Perhaps a final aside as we prepare to go to war (see Bruce Ackerman's post) on the matter of political dysfunction. Both Mark Graber and Sandy Levinson were participants in the BU Law School Symposium last Fall on "Political Dysfunction ...." Another participant, Yasmin Dawood, contributed "Democratic Dysfunction and Constitutional Design," serving on Panel V: "What Can We Learn From Other Nations' Experiences?"

Dawood makes comparisons between presidential systems and parliamentary systems, citing various studies that indicate that the latter may be more effective in governance than the former - but not necessarily the US presidential system. (A significant percentage of fairly recent democratic presidential systems have become dictatorships.) Dawood focuses upon Canada's (where she if from) parliamentary system and recent events there to compare with the US presidential system that is most interesting. There is no clear conclusion from her paper on the better system. She closes with this:

"As disheartening as the recent [US government] shutdown may be for those who admire democracy, it is worth noting that compared to the much of the world, the United States has enjoyed a long and stable democracy."

Her take on the causes of political dysfunction lists a number of factors, including the Constitution, but no one of which alone is the cause.

As to Prof. Ackerman's post, the President is not here asking for "world-wide" power to have a "free-hand to wage preemptive war against future terrorist threats."

I think the argument granted is a stretch, but it was tied to a congressional authorization addressing a specific threat.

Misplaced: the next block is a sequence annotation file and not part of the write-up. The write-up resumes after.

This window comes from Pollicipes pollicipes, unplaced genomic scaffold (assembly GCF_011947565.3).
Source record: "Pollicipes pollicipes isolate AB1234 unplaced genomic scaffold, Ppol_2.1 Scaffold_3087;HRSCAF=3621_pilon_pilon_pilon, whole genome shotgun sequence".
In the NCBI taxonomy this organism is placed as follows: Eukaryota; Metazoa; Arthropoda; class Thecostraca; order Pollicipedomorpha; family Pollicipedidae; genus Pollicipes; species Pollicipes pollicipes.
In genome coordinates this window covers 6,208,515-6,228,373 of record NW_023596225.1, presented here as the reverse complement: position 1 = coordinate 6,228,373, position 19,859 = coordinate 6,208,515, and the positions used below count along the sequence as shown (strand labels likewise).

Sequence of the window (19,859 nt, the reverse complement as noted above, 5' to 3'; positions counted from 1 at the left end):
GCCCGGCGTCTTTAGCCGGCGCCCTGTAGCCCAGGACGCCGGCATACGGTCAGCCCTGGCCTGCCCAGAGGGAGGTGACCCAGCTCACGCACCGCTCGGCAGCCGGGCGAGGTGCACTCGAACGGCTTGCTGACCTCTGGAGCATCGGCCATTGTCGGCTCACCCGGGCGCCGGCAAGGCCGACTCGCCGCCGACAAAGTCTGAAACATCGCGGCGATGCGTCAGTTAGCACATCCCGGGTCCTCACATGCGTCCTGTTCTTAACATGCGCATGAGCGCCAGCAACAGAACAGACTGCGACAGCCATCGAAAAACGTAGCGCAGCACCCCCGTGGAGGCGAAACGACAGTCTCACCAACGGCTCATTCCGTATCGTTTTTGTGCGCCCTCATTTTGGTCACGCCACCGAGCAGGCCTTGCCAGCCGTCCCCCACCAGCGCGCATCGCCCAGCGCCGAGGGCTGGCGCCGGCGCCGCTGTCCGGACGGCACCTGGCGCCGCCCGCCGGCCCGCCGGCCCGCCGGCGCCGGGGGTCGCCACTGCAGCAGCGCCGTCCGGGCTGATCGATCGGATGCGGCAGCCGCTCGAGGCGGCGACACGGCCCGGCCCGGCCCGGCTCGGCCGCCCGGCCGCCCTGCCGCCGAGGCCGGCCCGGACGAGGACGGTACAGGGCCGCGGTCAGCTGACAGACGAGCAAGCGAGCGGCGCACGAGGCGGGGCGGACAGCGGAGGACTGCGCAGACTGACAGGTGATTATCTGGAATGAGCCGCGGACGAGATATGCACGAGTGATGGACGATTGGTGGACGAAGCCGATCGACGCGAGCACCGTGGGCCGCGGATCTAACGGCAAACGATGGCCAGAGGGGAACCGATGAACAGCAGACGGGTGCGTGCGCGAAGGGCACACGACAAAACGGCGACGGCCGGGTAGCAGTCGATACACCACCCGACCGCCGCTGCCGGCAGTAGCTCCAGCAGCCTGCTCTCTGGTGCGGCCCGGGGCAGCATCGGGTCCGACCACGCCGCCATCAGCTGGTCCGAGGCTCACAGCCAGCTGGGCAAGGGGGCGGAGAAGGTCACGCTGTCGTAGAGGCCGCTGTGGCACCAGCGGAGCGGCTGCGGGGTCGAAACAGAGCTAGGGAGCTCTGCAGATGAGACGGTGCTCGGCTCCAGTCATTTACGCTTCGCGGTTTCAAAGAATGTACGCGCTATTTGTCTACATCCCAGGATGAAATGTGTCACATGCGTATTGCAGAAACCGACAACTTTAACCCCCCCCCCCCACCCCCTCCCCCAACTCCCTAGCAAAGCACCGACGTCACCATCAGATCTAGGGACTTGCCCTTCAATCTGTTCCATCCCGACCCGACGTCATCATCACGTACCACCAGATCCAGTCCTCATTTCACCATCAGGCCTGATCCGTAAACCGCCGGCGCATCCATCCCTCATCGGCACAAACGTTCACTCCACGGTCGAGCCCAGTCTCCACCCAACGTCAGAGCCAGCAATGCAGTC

The ultimate responsibility should be on CONGRESS to protect it's authority to declare war if this is deemed not enough. But, yet again (see "Obamacare") it is about the President. This on some level only furthers the problem.

As to Joe's point: "But, yet again (see 'Obamacare') it is about the President. This on some level only furthers the problem." consider this:
"GOP Rep. Jack Kingston (Ga.) explained the political dynamic in Congress with unusual candor – for a congressman – in The New York Times on Tuesday morning:

A lot of people would like to stay on the sideline and say, ‘Just bomb the place and tell us about it later.'

It’s an election year. A lot of Democrats don’t know how it would play in their party, and Republicans don’t want to change anything. We like the path we’re on now. We can denounce it if it goes bad, and praise it if it goes well and ask what took him so long.”


In other words, "Obama, we got you coming AND going."


The NYTimes today (online?) features Jon Grinspan's "Don't Throw the Bums Out" providing readers with juicy political tidbits from "The Gilded Age" (which at least one unregulated commenter at this Blog thinks were America's best days). My eye (the good one) lit up with this tidbit:

"One Boston boss captured the new sentiment with the mantra, 'Never write if you can speak; never speak if you can nod; never nod if you can wink.'”

which I recall hearing for the first time in Boston politics in the mid 1940s - and to this day.

Rachel Maddow last night says Congress might actually hold a vote. Imagine that.

It should be noted that it is questionable to say we are "at war" with a terrorist organization and/or rebel faction against the organized government. Use of force against Syrian territory would be a special case.

But, hostilities aren't okay w/o congressional action just because it is not a "war." AUMF 2001 was not a "war" either. But, Congress rightly authorized the force, in part since some of what is covered (such as invading other nation's territories because they are looking on as attacks from their territory go on and threaten our safety) can very well include acts of war.